I am determined to use my time in this place to do everything I can for our community, whether campaigning to retain access to local NHS services, pursuing policies to end the need for food banks, or doing whatever I can to bring decent jobs and new investment to the constituency. Like so many in this House, I want to create a society where everyone can contribute and reach their full potential.
Jo continues to inspire me and so many others every day, as does the dignity shown by her husband Brendan and her loving family. I am among her friends, of whom there are many in the constituency, her trade union and this House.
I make this speech during a debate on policing, so I wish to finish with a tribute to the brave officers of West Yorkshire police, who reacted so swiftly and professionally on that awful day in June. A community that could have become overrun with panic, with such a terrible act taking place in broad daylight in the sleepy village that I grew up in, was looked after admirably by our police, in no small part because of the swiftness with which they made an arrest. What happened in Batley and Spen was a violent attack on a Member of this House, but I would like to take this moment to thank the police officers themselves who put their lives on the line every single day. I would also like to congratulate my hon. Friend and neighbour Holly Lynch for her hard work on raising this issue.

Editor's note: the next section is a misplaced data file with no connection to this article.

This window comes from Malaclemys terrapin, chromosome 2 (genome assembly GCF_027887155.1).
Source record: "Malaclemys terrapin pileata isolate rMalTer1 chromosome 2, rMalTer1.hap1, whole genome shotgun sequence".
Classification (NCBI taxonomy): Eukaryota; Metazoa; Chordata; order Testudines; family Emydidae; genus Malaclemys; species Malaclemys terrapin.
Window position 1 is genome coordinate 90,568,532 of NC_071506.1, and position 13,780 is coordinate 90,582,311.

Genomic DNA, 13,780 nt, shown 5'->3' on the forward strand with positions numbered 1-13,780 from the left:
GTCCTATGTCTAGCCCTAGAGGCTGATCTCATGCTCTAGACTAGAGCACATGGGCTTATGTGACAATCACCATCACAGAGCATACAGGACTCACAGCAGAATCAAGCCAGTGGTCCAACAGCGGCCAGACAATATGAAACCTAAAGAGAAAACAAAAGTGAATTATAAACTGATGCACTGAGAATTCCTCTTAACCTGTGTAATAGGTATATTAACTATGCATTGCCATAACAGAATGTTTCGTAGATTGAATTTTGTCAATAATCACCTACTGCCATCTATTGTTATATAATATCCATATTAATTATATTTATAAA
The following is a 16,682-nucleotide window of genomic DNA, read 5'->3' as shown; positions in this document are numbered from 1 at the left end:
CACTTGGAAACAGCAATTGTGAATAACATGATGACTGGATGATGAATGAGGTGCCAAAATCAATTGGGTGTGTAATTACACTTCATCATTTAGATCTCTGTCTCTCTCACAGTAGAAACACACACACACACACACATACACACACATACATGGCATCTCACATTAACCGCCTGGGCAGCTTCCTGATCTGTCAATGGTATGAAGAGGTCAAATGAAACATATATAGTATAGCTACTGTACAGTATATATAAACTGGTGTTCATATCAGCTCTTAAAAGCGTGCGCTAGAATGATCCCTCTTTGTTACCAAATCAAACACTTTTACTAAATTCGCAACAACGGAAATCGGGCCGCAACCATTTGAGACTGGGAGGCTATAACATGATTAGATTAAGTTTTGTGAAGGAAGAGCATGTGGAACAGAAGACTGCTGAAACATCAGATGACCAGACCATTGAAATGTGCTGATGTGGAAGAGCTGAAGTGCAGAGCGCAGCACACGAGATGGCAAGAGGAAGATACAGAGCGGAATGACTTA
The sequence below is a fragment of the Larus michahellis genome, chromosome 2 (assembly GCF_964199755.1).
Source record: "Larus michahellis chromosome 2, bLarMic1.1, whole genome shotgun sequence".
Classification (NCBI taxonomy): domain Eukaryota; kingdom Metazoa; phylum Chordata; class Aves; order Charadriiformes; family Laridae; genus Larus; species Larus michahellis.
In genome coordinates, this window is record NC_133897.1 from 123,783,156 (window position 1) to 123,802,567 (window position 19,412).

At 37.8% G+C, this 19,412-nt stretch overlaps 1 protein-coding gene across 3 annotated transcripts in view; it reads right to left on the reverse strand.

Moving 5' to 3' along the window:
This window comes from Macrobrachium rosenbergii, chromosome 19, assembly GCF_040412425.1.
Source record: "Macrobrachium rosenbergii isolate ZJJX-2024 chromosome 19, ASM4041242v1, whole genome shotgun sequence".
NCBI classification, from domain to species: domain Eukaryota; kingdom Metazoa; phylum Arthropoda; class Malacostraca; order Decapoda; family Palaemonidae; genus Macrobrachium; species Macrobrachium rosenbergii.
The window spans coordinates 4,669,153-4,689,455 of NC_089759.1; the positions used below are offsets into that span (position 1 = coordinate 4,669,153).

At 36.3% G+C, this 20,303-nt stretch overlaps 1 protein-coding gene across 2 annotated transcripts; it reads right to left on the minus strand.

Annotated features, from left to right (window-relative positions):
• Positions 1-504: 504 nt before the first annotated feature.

I take this moment to thank you, Mr Speaker, for your excellent leadership in the aftermath of Jo’s tragic death. Coming to Batley, recalling Parliament, arranging ceremonies and giving people space to grieve and mourn together was a kindness much appreciated by all in this House and beyond.
I am honoured to have the opportunity to do my bit and give a voice to my constituents through this Parliament of ours. That day will stay with everyone in Batley and Spen for the rest of our lives, but Batley and Spen will be defined not by the one person who took from us, but by the many who give. [Applause.]